Fun and exhilarating sports, both kitesurfing, and wakeboarding allow water lovers to take on waves with their specialized boards. For someone new to the sports, however, comparing and contrasting wakeboarding vs kitesurfing can be the key to choosing a sport that offers the biggest satisfaction.
The major dissimilarity between the 2 board sports is that in wakeboarding, speed is generated by horizontal traction in a rope that is pulled by a boat, whereas in kitesurfing, speed comes through vertical traction in the lines that are pulled by a kite. It is, however, worth noting that the kitesurfing lines are not always 100% vertical, with their angle generally changing as the kite’s position changes.
Taking a deeper look at how kitesurfing compares to wakeboarding in terms of riding experience, equipment, and skills, this kiteboarding vs wakeboarding comparison guide should eliminate the mysteriousness that often surrounds the 2 sports.
Wakeboarding Vs Kitesurfing Riding Experience
Core Vs Upper Body Focus
In wakeboarding, all the force generated by the pull goes into the rider’s upper body and arms through the handle that he/she holds. When exploring your favorite kiteboarding spots, most of the force generated by the pull goes into your core and hips.
Kiteboarding Vs Wakeboarding Speed
Once you wear your wakeboard helmet and decide to go on a ride, you should expect to be towed at a speed of between 20 and 30 mph. On average, kitesurfers ride at speeds of between 15 and 20 mph. However, it is worth noting that in sustained wind conditions and on very flat waters, it is sometimes possible for kitesurfers to reach speeds as high as 30 mph – this, however, is not very common.
When it comes to wakeboarding vs kitesurfing speed variation, kitesurfers often have to deal with varying speeds, as their speed is largely dependent on the wind. Wakeboarders, however, enjoy a pretty much constant speed, as long as the boat does not slow down.
Kiteboarding Vs Wakeboarding Water Conditions
To have a good time on the water, kitesurfers need significant wind – generally, 10+ knots – to provide traction for their kite. If you grab your board shorts and rash guard for a wakeboarding expedition, the perfect conditions will be glassy and smooth water, which does not require any wind.
Wakeboarding vs Kitesurfing Riding Stance
When wakeboarding, you can ride on the wakeboard’s flat surface, as you are being pulled horizontally at a constant speed. Wakeboarders only edge when riding on the boat’s side or when doing tricks.
In kiteboarding, riders almost always have to edge and ride on the board’s rail to maintain the tension in their line. Riding flat on the kiteboard, for more than a short period, can lead to slacklines, forcing the kite to stall or drop out of the sky.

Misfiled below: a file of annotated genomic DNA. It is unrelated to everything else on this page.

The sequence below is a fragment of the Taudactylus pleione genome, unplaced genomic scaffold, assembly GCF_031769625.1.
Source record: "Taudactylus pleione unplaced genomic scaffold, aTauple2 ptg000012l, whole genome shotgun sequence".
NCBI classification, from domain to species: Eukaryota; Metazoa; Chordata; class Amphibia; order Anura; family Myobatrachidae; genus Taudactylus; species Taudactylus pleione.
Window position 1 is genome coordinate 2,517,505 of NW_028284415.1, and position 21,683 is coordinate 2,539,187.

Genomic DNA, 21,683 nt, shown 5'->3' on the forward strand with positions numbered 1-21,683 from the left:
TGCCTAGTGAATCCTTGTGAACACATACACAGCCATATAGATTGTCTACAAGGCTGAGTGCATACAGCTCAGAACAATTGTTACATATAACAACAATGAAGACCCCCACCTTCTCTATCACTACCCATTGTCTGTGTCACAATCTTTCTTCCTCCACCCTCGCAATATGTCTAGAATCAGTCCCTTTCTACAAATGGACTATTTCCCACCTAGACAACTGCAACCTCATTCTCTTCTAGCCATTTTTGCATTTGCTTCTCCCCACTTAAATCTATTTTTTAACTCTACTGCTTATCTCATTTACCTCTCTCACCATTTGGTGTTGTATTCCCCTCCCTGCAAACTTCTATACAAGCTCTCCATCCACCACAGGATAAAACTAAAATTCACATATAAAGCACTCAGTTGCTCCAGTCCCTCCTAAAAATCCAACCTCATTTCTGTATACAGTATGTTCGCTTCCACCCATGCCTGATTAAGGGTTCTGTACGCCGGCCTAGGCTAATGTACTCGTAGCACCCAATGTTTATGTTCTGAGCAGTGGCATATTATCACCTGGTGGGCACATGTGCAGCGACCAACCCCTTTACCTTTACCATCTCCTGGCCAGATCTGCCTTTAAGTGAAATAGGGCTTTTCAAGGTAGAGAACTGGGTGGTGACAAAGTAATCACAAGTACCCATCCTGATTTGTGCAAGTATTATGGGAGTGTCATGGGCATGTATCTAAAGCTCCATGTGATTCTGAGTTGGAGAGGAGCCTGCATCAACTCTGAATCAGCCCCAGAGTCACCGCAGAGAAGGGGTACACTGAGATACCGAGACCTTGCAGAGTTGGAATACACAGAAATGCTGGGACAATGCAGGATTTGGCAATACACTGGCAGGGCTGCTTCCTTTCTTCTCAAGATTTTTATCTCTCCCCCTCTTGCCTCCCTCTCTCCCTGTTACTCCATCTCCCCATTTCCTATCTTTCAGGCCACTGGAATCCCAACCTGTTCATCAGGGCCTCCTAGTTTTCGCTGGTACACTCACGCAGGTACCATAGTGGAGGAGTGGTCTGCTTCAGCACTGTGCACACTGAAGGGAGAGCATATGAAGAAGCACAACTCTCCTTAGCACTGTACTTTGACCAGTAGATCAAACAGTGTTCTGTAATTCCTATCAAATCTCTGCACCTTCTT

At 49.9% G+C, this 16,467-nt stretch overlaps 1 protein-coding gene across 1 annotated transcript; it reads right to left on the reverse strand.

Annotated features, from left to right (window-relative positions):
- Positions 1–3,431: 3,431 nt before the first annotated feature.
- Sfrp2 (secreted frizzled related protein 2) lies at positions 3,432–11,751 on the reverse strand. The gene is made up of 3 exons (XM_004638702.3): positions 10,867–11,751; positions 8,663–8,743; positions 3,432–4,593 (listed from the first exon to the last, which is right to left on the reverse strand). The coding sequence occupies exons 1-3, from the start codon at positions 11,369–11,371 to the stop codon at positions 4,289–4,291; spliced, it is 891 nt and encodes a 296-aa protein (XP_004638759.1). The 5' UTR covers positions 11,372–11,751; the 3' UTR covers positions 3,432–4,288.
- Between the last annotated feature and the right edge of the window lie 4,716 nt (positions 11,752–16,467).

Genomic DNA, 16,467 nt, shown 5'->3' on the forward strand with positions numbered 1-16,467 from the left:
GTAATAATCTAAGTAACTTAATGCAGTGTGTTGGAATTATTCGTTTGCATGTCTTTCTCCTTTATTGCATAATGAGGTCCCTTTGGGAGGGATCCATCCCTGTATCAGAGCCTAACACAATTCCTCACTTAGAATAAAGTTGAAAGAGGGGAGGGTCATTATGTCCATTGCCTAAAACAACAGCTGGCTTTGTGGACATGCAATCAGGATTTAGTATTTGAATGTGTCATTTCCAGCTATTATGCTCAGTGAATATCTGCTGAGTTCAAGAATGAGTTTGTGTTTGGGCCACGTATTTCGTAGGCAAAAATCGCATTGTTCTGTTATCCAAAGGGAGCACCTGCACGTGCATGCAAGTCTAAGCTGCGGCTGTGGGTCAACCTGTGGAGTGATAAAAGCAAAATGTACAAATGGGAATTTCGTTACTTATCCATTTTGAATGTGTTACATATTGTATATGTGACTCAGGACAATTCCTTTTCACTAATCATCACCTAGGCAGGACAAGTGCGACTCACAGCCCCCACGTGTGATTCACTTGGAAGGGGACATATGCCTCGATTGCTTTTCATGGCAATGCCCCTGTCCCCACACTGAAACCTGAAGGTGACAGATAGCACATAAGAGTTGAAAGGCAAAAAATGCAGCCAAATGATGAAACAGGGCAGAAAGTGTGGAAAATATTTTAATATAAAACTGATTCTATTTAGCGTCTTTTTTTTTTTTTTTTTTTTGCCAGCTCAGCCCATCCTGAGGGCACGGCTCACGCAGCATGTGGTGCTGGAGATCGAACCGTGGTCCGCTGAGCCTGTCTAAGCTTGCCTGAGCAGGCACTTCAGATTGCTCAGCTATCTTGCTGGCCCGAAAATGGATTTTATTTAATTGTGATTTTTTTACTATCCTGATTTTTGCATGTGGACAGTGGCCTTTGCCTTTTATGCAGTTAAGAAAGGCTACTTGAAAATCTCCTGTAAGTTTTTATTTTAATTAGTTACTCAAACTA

Kiteboarding Vs Wakeboarding Equipment
When comparing wakeboarding vs kitesurfing equipment, the boards take the center stage. Below, we will take a look at how the 2 equipment differs:
Wakeboards feature more rocker than the kiteboards, typically, 3 inches vs 1-inch for the kiteboards. This is because the wakeboards are meant to go faster with a constant pull, with the rider having minimal control over the speed. Rocker helps reduce water friction and hence lowering the likelihood of your board getting caught and wiping out
Kiteboards aim to maximize floating with a lower pull power instead of focusing much on the speed. For this reason, they feature less rocker for an increased contact surface with the water.
Though kiteboards and wakeboards use the same materials in their construction, kiteboards are generally lighter – 4 to 6 pounds vs 7 to 8 pounds – and have more flex. Less weight allows the kiteboard to have better efficiency given the lower pull while more flex allows the rider to make tighter turns.
Designed to ride at higher speeds and in flat waters, wakeboards are stiffer. Also, wakeboards do not need to make tight turns since the wakeboarder cannot turn in the opposite direction.
Foot Bindings and Fins
Wakeboards feature a full boot and snowboard-like bindings whereas the kiteboards carry foot strap systems. The reason is that kitesurfers need to have the ability to take their feet off the bindings because of the unpredictable nature of the kitesurfing environment.
Q: Is a Kiteboard the Same as A Wakeboard?
Though wakeboards and kiteboards are made using the same materials, they have some differences. For example, wakeboards feature a big rocker and are much stiffer. On the other hand, the kiteboards carry a smaller weight and have more flex.
Q: Can You Use A Kiteboard for Wakeboarding?
Kiteboards are not suited to be used for wakeboarding. Depending on how the kiteboard is shaped to hold an edge, it becomes difficult to use it when wakeboarding. Wakeboards feature a rounded shape and have more rocker.
Q: Is Kitesurfing Easier Than Wakeboarding?
Kitesurfing is generally harder than wakeboarding – you have to worry about several variations, including the wind direction, the kite’s position, your feet’s position on the kiteboard, etc. When wakeboarding, most of these variations are eliminated, as you will only need to follow the towing boat.
Globo Surf Overview
Even though kitesurfing and wakeboarding utilize similar traction-based board riding skills, wakeboarding involves higher speeds while kitesurfers need additional kite flying skills. Taking a deeper look at how the two sports compare, this wakeboarding vs kitesurfing comparison guide makes it much easier for you to choose a sport that suits you.